HTTP Response Status Codes: Informational (100–199) — Grow Together By Sharing Knowledge
HTTP response status codes provide crucial information about the outcome of a client’s request to a web server. These codes are divided into five classes, each serving a specific purpose.
In this blog post, we will focus on the first class — Informational Responses (status codes 100–199). These codes are used to communicate provisional information, indicating that the request is still being processed or that further action is required before a final response can be sent. Let’s explore each of these informational status codes in detail.
Table: HTTP Response Status Codes — Informational Responses
HTTP 1xx Status Codes (Informational):
- Description: The server acknowledges that it has received the initial part of the request and indicates that the client should proceed with the rest of the request.
HTTP/1.1 100 Continue
101 Switching Protocols:
- Description: The server informs the client that the requested upgrade to the protocol is being received, and the server will switch protocols to those defined in the
HTTP/1.1 101 Switching Protocols
- Description: The server indicates that it has received the request and is still processing it. This status code is typically used for long-running requests, and the client should continue to check for updates.
HTTP/1.1 102 Processing
103 Early Hints:
- Description: Used to return some response headers before the final response is ready. This allows the client to start processing the headers while the server prepares the actual response.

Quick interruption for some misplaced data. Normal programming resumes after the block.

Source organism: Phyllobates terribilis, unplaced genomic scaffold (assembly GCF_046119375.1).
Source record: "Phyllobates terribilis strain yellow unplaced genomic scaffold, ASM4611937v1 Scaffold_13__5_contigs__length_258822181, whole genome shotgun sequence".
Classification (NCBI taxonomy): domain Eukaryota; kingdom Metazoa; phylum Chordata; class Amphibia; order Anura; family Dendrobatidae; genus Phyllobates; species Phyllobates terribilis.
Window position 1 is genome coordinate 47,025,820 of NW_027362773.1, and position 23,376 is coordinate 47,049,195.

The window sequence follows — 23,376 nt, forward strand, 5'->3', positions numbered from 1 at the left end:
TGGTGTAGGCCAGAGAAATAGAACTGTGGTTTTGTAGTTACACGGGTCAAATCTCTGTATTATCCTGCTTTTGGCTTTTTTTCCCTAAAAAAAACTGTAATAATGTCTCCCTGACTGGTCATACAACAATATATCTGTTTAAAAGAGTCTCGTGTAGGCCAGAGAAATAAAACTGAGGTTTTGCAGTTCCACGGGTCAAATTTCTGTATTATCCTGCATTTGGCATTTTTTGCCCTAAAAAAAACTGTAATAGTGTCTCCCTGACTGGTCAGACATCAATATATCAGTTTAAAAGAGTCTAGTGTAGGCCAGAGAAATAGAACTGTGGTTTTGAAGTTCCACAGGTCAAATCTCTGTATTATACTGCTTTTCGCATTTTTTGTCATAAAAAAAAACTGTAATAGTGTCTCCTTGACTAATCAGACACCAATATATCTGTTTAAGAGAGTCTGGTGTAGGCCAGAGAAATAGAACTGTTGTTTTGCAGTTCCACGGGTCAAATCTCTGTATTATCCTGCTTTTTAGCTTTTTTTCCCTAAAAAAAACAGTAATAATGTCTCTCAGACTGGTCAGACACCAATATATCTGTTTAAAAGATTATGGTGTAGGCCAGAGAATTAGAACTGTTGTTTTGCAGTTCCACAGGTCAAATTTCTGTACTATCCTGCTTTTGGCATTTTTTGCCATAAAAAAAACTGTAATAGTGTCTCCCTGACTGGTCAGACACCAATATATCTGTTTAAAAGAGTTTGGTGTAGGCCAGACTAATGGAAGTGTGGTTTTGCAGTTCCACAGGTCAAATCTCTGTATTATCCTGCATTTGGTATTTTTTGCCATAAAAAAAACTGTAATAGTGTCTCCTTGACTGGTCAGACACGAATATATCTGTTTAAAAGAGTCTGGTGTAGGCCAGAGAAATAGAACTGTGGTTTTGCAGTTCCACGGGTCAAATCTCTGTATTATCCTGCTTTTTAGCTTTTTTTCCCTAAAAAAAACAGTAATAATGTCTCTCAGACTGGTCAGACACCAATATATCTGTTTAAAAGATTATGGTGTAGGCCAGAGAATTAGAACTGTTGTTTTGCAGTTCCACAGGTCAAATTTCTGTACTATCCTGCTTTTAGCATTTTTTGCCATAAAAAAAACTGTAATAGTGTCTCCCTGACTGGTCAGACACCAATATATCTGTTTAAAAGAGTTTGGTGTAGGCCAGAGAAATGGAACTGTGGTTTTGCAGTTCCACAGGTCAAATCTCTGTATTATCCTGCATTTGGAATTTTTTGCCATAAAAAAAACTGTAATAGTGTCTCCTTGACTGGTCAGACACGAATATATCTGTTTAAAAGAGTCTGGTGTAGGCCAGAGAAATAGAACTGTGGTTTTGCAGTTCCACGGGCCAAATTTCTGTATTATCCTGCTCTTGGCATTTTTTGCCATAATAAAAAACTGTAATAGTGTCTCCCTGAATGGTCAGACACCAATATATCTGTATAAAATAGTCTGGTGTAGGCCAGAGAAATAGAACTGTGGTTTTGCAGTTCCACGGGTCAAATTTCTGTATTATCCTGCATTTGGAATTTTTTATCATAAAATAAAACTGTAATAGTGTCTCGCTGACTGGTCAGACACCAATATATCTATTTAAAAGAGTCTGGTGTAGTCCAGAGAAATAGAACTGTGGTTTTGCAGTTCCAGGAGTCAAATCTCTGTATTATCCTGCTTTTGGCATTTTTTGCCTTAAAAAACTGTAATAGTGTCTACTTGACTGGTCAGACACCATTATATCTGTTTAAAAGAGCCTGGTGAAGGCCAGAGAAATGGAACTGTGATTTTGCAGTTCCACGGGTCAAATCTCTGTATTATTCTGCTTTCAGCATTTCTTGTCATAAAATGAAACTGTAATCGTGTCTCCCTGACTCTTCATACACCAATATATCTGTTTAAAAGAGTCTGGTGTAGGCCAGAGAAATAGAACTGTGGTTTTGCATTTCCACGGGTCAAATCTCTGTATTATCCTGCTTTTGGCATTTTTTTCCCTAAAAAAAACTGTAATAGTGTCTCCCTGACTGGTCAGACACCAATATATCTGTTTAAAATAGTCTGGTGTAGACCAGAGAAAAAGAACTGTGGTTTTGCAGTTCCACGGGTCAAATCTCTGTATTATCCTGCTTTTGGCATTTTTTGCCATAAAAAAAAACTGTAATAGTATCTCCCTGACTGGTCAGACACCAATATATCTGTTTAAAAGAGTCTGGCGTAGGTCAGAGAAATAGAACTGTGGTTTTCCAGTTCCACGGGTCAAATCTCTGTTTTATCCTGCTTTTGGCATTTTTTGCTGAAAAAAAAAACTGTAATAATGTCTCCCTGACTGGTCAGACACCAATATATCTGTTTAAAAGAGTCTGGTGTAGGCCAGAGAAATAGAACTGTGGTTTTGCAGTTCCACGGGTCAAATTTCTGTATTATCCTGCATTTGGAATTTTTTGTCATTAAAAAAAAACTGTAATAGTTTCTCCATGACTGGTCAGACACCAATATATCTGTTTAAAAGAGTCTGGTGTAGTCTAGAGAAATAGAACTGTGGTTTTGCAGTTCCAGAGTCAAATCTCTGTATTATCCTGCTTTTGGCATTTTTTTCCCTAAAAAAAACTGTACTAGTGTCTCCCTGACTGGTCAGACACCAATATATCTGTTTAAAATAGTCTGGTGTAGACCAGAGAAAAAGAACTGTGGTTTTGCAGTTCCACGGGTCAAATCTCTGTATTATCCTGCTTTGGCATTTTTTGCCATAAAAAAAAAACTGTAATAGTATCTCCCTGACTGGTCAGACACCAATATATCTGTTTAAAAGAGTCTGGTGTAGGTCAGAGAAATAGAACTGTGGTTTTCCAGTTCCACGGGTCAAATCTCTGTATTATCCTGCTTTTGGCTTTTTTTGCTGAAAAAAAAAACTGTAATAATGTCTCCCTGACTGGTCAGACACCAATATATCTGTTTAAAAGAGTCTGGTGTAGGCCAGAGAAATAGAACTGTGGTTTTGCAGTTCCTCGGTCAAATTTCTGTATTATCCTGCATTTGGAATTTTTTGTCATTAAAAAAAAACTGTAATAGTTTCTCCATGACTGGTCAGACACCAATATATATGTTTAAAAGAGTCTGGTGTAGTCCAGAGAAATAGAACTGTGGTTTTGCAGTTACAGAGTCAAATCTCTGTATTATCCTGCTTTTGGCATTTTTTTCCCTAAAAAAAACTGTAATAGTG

HTTP/1.1 103 Early Hints
Informational responses are primarily used to establish communication between the client and server during the early stages of a request. They provide assurance that the server has received the request and is processing it, or they may indicate an upcoming protocol switch. However, these responses do not carry the actual data that clients are seeking.
It’s important to note that, in most cases, these informational responses are handled automatically by the client (e.g., web browsers) and do not require explicit handling in typical web development scenarios.
In conclusion, understanding HTTP response status codes, including the Informational Responses (100–199), is vital for web developers and system administrators.
While these codes may not directly provide the requested content, they play a crucial role in establishing communication and signaling the progress of the request.
Keep this guide handy as a reference to navigate the world of HTTP response status codes effectively.
Next, we will explore the Success Responses (200–299), which indicate that the client’s request was successfully received, understood, and accepted. Happy coding!
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